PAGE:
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(LEAD) Gov't vows efforts for police reform legislation

All News 16:54 January 31, 2020

(ATTN: UPDATES with Cheong Wa Dae's briefing in last 7 paras)

SEOUL, Jan. 31 (Yonhap) -- South Korea will make efforts to get legislation of police reform bills passed in the first half of 2020 in its drive to follow up on the parliamentary passage of key prosecution reform bills, the prime minister said Friday.

Prime Minister Chung Sye-kyun unveiled the government's steps to support the passage of bills to set up a non-prosecution body to look into corruption by ranking public officials and to grant police more investigative authority.

"(The government) will introduce an autonomous police force and set up a state investigative agency," Chung told reporters after briefing President Moon Jae-in on the issue.

The plan is aimed at balancing the reforms of the prosecution and police as the transfer of key investigative powers to the police spawned concerns about excessive police authority. Related police reform bills are pending.

An autonomous police system calls for provincial governments to oversee police stations and regional police agencies. Such police will mainly handle the security of people in cases of school and domestic violence, and traffic accidents.

The establishment of a state investigative agency is aimed at dispersing colossal police authority. An outside expert will head the agency and be in charge of police investigations, a move designed to prevent outside interference in probes.

"The government will do its best to prod parliament to complete the legislation of reforming the police under the 20th National Assembly session," Chung said.

Prime Minister Chung Sye-kyun (C) announces the government's follow-ups to support the passage of key prosecution reform bills at the government complex building in Seoul on Jan. 31, 2020. (Yonhap)

He added that the government will set up a team to prepare for the establishment of the separate corruption investigation agency under the wing of his office. The body is expected to set sail in July.

The creation of such an agency and granting more investigative power to police are part of President Moon's election campaigns to reform the prosecution.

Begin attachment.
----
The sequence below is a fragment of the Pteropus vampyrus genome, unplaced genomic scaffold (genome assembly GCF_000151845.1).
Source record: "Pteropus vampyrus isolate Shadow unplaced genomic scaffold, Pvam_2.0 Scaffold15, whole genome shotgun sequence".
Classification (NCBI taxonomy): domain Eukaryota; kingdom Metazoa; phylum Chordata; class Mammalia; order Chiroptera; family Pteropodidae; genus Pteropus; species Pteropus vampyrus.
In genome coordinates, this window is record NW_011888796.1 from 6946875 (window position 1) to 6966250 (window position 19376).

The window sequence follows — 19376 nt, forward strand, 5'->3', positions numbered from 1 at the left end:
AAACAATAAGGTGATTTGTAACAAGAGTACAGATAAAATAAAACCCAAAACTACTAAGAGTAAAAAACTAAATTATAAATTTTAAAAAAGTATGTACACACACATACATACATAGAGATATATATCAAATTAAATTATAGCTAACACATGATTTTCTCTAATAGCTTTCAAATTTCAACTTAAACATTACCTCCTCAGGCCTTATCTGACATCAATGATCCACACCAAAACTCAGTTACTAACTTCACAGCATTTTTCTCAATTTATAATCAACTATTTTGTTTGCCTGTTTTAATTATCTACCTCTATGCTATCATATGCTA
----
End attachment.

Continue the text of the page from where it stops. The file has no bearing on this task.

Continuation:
Chung's televised announcement came shortly after briefing President Moon Jae-in on the measures during a Cheong Wa Dae session joined by Justice Minister Choo Mi-ae and Minister of Interior and Safety Chin Young.

Moon reiterated the need to thoroughly reform the prosecution, saying the establishment of the non-prosecution body is "very meaningful," Choo said.

"For the reform of power organizations, there is a need to democratically disperse authority for the people and seek checks and balances among power agencies," Moon was quoted as saying.

Moon's office also said in a separate press briefing that he had called on Chung and the ministers to strive to "flesh out" reform plans including those on guidelines on investigation by prosecutors and police and organizational changes.

"A tough task starts now," Moon told them, noting that South Korea's law enforcement system is due to be modified for the first time since the liberation from Japan's 1910-45 colonial rule, according to Cheong Wa Dae's deputy spokesperson Han Jung-woo.

He emphasized the importance of collecting various opinions not just from the prosecutors' office and police but also from lawyers, academics and judges.

Moon put forward three principles in the process -- reform for the sake of the people, the exemplary function of the envisioned special anti-corruption unit and no weakening of the overall investigative power of the authorities -- Han said.


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